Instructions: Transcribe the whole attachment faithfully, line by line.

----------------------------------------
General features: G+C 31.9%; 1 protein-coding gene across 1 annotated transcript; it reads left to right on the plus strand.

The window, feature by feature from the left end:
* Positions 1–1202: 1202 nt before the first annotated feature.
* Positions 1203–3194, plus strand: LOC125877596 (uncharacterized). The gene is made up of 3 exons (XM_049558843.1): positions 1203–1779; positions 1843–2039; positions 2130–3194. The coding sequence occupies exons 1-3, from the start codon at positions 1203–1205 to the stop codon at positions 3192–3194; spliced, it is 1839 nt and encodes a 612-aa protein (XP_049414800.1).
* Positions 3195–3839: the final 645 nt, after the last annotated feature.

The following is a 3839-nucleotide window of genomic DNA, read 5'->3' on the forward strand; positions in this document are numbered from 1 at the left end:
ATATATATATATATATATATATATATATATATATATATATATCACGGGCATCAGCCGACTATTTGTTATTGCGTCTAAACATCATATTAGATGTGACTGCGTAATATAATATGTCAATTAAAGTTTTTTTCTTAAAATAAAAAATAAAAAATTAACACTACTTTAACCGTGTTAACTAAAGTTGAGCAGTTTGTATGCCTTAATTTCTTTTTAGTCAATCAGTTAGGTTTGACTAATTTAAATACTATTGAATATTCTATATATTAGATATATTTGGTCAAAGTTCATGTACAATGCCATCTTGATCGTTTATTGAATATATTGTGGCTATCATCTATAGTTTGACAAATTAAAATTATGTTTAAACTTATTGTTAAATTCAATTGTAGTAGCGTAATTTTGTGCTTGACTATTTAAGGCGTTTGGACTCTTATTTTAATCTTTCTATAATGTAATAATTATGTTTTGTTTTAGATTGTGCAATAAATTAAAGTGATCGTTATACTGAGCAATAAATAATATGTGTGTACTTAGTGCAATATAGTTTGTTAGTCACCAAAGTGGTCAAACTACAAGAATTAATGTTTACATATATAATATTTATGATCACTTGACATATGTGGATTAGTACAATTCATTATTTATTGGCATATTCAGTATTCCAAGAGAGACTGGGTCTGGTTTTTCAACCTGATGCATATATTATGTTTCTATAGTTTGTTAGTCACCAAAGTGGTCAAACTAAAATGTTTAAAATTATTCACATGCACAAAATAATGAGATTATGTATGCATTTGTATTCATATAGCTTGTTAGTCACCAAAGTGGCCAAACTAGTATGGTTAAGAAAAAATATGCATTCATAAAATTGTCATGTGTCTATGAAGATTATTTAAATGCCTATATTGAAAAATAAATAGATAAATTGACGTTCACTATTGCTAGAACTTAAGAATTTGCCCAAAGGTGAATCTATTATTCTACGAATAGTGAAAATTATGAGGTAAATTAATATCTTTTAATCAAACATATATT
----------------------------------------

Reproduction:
General features: G+C 31.9%; 1 protein-coding gene across 1 annotated transcript; it reads left to right on the plus strand.

The window, feature by feature from the left end:
* Positions 1–1202: 1202 nt before the first annotated feature.
* Positions 1203–3194, plus strand: LOC125877596 (uncharacterized). The gene is made up of 3 exons (XM_049558843.1): positions 1203–1779; positions 1843–2039; positions 2130–3194. The coding sequence occupies exons 1-3, from the start codon at positions 1203–1205 to the stop codon at positions 3192–3194; spliced, it is 1839 nt and encodes a 612-aa protein (XP_049414800.1).
* Positions 3195–3839: the final 645 nt, after the last annotated feature.

The following is a 3839-nucleotide window of genomic DNA, read 5'->3' on the forward strand; positions in this document are numbered from 1 at the left end:
ATATATATATATATATATATATATATATATATATATATATATCACGGGCATCAGCCGACTATTTGTTATTGCGTCTAAACATCATATTAGATGTGACTGCGTAATATAATATGTCAATTAAAGTTTTTTTCTTAAAATAAAAAATAAAAAATTAACACTACTTTAACCGTGTTAACTAAAGTTGAGCAGTTTGTATGCCTTAATTTCTTTTTAGTCAATCAGTTAGGTTTGACTAATTTAAATACTATTGAATATTCTATATATTAGATATATTTGGTCAAAGTTCATGTACAATGCCATCTTGATCGTTTATTGAATATATTGTGGCTATCATCTATAGTTTGACAAATTAAAATTATGTTTAAACTTATTGTTAAATTCAATTGTAGTAGCGTAATTTTGTGCTTGACTATTTAAGGCGTTTGGACTCTTATTTTAATCTTTCTATAATGTAATAATTATGTTTTGTTTTAGATTGTGCAATAAATTAAAGTGATCGTTATACTGAGCAATAAATAATATGTGTGTACTTAGTGCAATATAGTTTGTTAGTCACCAAAGTGGTCAAACTACAAGAATTAATGTTTACATATATAATATTTATGATCACTTGACATATGTGGATTAGTACAATTCATTATTTATTGGCATATTCAGTATTCCAAGAGAGACTGGGTCTGGTTTTTCAACCTGATGCATATATTATGTTTCTATAGTTTGTTAGTCACCAAAGTGGTCAAACTAAAATGTTTAAAATTATTCACATGCACAAAATAATGAGATTATGTATGCATTTGTATTCATATAGCTTGTTAGTCACCAAAGTGGCCAAACTAGTATGGTTAAGAAAAAATATGCATTCATAAAATTGTCATGTGTCTATGAAGATTATTTAAATGCCTATATTGAAAAATAAATAGATAAATTGACGTTCACTATTGCTAGAACTTAAGAATTTGCCCAAAGGTGAATCTATTATTCTACGAATAGTGAAAATTATGAGGTAAATTAATATCTTTTAATCAAACATATATT